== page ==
Chairman No More: Rangel Steps Down

News

The Dean of New York City’s Congressional delegation, Charlie Rangel, announced this morning that he will be temporarily stepping down as chair of the powerful House Ways and Means Committee.  The announcement came as the ethics committee continued to investigate Rangel for various violations such as traveling on the dime of corporate sponsors, and more seriously, failing to pay taxes on a vacation property.  Rangel has maintained his innocence, and explains his leave of absence as an altruistic move “to avoid my colleagues having to defend me during their elections.”

However, others have speculated that Rangel did not have the support of his colleagues to beat back a Republican challenge to his Chairmanship.

Michael McAuliff of The Daily News explains how this move could have a negative impact on New York:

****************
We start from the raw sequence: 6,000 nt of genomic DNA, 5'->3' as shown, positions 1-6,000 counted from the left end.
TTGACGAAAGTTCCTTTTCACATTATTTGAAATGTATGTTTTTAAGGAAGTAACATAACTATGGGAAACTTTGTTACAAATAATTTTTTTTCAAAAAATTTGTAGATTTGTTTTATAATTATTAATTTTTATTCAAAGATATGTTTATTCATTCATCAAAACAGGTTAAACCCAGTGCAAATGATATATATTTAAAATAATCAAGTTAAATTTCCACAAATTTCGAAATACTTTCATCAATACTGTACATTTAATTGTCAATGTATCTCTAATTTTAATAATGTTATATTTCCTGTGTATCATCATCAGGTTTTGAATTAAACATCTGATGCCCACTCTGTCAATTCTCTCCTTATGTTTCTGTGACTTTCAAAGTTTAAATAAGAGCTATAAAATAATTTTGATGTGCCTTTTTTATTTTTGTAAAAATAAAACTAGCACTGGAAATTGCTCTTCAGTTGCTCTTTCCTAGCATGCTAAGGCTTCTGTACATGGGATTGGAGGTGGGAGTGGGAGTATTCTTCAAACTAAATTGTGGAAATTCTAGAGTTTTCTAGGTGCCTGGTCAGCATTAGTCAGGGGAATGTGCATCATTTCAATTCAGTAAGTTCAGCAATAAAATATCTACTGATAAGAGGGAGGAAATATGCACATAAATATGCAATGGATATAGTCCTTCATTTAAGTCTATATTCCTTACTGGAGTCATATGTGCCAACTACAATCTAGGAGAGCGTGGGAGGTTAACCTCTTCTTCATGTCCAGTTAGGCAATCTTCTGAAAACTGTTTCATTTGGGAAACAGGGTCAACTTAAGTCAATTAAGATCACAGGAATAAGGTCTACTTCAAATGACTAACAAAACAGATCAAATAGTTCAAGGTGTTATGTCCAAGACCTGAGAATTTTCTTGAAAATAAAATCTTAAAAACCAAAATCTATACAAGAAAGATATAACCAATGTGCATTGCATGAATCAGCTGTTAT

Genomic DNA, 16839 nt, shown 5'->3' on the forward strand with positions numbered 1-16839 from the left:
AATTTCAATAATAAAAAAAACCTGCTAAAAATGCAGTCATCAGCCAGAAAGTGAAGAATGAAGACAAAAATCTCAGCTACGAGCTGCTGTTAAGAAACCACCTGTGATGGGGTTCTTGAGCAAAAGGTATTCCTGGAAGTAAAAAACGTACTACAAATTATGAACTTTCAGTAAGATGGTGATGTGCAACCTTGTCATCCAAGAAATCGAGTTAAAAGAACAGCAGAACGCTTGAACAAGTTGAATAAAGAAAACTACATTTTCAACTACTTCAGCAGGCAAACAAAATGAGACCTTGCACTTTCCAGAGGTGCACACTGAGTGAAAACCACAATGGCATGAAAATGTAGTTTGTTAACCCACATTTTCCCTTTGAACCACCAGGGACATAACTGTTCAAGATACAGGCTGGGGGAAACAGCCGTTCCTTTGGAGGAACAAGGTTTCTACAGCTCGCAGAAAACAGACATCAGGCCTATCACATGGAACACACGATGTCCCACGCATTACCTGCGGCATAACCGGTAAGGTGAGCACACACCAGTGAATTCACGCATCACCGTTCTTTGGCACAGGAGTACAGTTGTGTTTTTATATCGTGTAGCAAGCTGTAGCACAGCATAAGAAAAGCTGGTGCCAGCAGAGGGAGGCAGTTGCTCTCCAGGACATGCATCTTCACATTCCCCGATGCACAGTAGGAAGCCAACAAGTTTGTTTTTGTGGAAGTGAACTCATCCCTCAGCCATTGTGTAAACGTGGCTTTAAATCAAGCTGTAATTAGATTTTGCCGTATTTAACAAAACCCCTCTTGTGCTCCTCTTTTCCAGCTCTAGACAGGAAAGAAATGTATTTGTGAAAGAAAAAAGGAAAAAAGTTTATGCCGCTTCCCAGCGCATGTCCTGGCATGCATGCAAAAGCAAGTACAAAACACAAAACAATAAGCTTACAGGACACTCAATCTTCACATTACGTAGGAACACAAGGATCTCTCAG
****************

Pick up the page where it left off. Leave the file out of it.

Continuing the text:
Rangel losing the chairmanship is potentially a blow to New York, especially with health care reform negotiations ongoing in Congress. Rangel was one of the state and city’s most powerful advocates for boosting by billions federal aid for Medicaid. “He has tremendous legislative skills and an ability to put together effective coalitions that we need today, more than ever,” said Brooklyn Rep. Ed Towns, chairman of the House Oversight Committee.

Rangel’s resignation from the Ways and Means Chairmanship could also open the door for primary challengers to the seat he has held since 1971.  Elizabeth Benjamin handicaps the odds on his potential replacement:

(Assemblyman and Manhattan County Democratic Chair Keith) Wright has been mentioned as one of a handful of Democrats potentially interested succeeding Rangel. I asked the assemblyman if he is indeed eyeing the seat, and he replied: “Of course. You’ve got to be brain dead not to be.”

Others interested in Rangel’s seat include the congressman’s former aide, Vince Morgan, who has already announced his candidacy and plans to primary Rangel in September; Assemblyman Adam Clayton Powell IV, who has opened an exploratory committee to run for the seat from which Rangel ousted his father in 1970.